Indigenous Peoples Atlas of Canada

Early Nationalism

The Métis have always viewed themselves as a distinct people with their own will and with inherent Indigenous and settler rights. The Rupert’s Land Métis were the only mixed-descent population in what is now Canada to develop nationalism — their group identity crystallized in the Red River Settlement in the late 1790s. A central tenet of early Métis nationalist thinking was the notion that they constituted “la nouvelle nation” or a new nation that was part of but also distinct from their First Nations and Euro-Canadian/European ancestors. Their group identity affected the Métis’ relations with other groups, particularly when they “resisted” attempts to curb their rights or lifeways. Early Métis nationalists tried to preserve their independent Aboriginal way of life by adapting to local circumstances, and resisting the imposition of European/Euro-Canadian culture upon their own Indigenous lifeways.

Early Métis nationalists tried to preserve their independent Aboriginal way of life…

The first stirrings of Métis nationalism occurred from 1811-1816 between the forks of the Assiniboine River and Red River, in present-day Manitoba. The Métis felt that their Aboriginal rights were violated when the Saulteaux Chief Peguis, without consultation with other Indigenous nations, signed a treaty with Hudson’s Bay Company in order to create the Selkirk Colony in 1811. The Métis claimed prior occupancy in the region through their Cree foremothers. They felt that Chief Peguis, who had come to the Red River area in the 1790s, did not have the right to cede land that more rightly belonged to the Cree Nation — and its descendants, including the Métis. In 1812, the Selkirk settlers began arriving in Rupert’s Land under the colonization efforts of Thomas Douglas, the fifth Earl of Selkirk.

The Métis resented this move since settled agrarians were detrimental to the fur and bison trades. Unfortunately, crops failed in the first two years of settlement, and to ensure that the settlers did not starve, the appointed governor of Assiniboia, Miles Macdonell, issued a series of edicts in 1814, known as the Pemmican Proclamation. The first proclamation prohibited the export of pemmican, and the second tried to curb the Métis’ practice of “running the buffalo” (hunting the bison from horseback), which usually took the bison out of the territory for better hunting grounds further south.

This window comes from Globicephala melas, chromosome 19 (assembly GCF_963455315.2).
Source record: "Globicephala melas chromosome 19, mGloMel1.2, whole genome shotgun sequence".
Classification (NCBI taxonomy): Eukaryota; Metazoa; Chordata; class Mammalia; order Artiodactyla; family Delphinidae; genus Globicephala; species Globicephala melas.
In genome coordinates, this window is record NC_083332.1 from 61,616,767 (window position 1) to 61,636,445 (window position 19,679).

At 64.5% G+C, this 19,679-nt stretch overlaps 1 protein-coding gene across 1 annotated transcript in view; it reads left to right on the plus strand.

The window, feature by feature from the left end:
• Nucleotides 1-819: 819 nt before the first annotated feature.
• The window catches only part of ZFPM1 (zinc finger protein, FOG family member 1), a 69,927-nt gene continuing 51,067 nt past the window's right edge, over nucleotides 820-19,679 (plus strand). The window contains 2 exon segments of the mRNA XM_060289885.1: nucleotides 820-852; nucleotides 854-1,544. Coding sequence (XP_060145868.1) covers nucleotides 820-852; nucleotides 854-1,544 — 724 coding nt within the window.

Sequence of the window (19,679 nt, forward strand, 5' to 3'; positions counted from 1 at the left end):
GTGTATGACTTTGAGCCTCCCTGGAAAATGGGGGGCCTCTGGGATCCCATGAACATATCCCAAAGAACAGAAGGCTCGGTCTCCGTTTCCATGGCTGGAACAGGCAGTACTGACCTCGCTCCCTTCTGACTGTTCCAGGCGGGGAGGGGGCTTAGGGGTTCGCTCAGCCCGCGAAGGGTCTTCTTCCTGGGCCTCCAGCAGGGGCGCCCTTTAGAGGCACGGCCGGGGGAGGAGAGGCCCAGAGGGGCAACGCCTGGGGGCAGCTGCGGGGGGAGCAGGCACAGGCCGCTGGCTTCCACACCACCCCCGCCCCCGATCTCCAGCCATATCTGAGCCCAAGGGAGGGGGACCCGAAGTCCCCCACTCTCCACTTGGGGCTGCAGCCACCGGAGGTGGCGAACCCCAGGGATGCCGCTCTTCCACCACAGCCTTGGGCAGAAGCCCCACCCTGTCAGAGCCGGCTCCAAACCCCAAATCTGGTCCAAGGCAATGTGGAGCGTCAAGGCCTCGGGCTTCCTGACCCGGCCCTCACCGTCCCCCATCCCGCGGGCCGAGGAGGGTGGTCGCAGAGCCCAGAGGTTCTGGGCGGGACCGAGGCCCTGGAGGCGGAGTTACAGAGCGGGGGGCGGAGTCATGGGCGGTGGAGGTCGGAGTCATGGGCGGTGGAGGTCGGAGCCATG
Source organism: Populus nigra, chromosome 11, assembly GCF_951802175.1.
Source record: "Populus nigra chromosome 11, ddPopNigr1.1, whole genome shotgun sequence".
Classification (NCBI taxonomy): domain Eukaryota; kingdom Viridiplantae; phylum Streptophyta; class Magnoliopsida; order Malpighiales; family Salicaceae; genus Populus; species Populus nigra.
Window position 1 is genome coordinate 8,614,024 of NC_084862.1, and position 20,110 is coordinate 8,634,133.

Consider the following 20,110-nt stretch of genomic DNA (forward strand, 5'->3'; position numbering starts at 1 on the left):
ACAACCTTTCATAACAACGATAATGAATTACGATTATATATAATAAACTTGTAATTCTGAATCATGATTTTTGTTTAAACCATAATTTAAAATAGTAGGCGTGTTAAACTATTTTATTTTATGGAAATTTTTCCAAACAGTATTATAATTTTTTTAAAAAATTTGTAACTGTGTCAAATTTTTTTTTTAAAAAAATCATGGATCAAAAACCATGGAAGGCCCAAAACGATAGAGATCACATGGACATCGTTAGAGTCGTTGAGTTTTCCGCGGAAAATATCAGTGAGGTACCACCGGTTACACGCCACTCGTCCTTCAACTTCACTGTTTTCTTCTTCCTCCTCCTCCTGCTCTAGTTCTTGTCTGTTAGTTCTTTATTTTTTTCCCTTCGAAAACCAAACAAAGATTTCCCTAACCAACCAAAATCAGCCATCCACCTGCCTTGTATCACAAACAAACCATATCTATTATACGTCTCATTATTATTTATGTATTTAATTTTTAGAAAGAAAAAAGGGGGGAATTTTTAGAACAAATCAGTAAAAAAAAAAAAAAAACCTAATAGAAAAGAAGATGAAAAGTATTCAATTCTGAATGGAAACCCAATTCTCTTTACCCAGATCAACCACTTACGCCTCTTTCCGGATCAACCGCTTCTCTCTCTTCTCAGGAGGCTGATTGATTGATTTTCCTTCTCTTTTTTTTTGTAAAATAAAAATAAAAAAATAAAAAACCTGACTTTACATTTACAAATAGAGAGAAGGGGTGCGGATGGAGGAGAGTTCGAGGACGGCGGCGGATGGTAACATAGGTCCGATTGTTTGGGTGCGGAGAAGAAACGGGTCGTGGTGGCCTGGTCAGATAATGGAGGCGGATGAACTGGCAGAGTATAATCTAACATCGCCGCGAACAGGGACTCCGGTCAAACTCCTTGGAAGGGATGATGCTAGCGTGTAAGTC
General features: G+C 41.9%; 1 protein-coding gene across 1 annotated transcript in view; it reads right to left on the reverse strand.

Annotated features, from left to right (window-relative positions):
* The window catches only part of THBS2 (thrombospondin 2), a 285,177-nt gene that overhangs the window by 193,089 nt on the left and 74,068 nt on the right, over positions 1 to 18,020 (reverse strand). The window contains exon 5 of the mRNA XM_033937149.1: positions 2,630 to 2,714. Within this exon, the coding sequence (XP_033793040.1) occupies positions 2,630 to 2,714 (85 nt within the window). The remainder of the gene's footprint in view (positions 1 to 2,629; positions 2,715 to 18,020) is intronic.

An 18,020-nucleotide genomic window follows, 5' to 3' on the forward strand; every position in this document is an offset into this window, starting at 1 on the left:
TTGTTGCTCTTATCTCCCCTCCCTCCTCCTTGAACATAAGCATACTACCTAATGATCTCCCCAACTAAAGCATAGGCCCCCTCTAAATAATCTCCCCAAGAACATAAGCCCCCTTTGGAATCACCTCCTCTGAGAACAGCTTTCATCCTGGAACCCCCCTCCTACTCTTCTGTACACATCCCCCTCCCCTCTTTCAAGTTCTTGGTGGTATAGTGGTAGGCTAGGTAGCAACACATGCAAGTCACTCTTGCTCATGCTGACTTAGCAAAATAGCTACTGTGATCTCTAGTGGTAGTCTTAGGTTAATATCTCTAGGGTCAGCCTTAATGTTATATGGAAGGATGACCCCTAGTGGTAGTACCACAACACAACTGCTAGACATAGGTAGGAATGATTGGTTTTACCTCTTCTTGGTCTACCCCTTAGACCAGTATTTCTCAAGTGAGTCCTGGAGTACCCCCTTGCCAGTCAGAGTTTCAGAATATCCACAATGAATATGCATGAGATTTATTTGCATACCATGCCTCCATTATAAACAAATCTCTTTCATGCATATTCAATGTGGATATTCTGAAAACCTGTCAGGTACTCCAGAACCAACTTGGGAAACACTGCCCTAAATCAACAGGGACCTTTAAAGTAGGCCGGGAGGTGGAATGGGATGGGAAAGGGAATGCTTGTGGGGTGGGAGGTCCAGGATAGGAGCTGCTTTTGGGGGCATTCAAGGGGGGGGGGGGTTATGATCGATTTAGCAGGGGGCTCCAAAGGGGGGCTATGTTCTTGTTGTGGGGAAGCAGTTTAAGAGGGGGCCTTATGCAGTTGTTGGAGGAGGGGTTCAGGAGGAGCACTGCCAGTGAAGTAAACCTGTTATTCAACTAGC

The Pemmican Proclamation was the primary impetus for a nascent Métis nationalism. In response to this interruption of their lifeways, the Métis hunted bison, traded pemmican, arrested Macdonell for interfering with Métis sovereignty, and ordered the settlers’ deportation. In 1815, HBC issued a treaty that ensured that the settlers would leave the colony and that all hostilities would be forgotten. However, the tranquillity was short-lived; the new governor, Robert Semple, wanted to control the bison and pemmican trades and tried to bring more settlers to the region.

Map of the Battle of Seven Oaks area from 1818.
Map of the Battle of Seven Oaks area from 1818.

Later, at the Battle of Seven Oaks (June 19, 1816), the Métis, under Cuthbert Grant, resisted HBC’s efforts to curb their livelihood as fur trade provisioners for the rival North West Company. Métis poet and raconteur Pierre Falcon indicated in his famous song “La Bataille des Sept Chênes” (the Battle of Seven Oaks) that HBC were “foreigners” and “Englishmen” bent on “robbing” the country, while the Bois-brûlés (the Métis) “chased” them from the battlefield.